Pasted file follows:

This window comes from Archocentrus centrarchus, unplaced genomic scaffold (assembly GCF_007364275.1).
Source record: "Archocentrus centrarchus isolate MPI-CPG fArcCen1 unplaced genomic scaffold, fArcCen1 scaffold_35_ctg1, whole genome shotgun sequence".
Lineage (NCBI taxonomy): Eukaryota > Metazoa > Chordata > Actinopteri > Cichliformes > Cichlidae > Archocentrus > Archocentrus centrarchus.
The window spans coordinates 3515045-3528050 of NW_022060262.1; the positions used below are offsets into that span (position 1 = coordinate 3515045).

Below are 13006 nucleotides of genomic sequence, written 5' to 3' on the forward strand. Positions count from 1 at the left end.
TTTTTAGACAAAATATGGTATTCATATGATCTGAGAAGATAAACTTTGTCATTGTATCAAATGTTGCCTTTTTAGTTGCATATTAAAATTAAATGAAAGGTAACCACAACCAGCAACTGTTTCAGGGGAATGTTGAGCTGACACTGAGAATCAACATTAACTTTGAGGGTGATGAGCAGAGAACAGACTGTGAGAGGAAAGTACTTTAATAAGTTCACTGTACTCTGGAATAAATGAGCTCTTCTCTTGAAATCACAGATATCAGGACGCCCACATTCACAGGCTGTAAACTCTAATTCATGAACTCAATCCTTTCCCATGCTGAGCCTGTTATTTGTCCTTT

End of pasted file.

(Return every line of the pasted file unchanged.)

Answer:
This window comes from Archocentrus centrarchus, unplaced genomic scaffold (assembly GCF_007364275.1).
Source record: "Archocentrus centrarchus isolate MPI-CPG fArcCen1 unplaced genomic scaffold, fArcCen1 scaffold_35_ctg1, whole genome shotgun sequence".
Lineage (NCBI taxonomy): Eukaryota > Metazoa > Chordata > Actinopteri > Cichliformes > Cichlidae > Archocentrus > Archocentrus centrarchus.
The window spans coordinates 3515045-3528050 of NW_022060262.1; the positions used below are offsets into that span (position 1 = coordinate 3515045).

Below are 13006 nucleotides of genomic sequence, written 5' to 3' on the forward strand. Positions count from 1 at the left end.
TTTTTAGACAAAATATGGTATTCATATGATCTGAGAAGATAAACTTTGTCATTGTATCAAATGTTGCCTTTTTAGTTGCATATTAAAATTAAATGAAAGGTAACCACAACCAGCAACTGTTTCAGGGGAATGTTGAGCTGACACTGAGAATCAACATTAACTTTGAGGGTGATGAGCAGAGAACAGACTGTGAGAGGAAAGTACTTTAATAAGTTCACTGTACTCTGGAATAAATGAGCTCTTCTCTTGAAATCACAGATATCAGGACGCCCACATTCACAGGCTGTAAACTCTAATTCATGAACTCAATCCTTTCCCATGCTGAGCCTGTTATTTGTCCTTT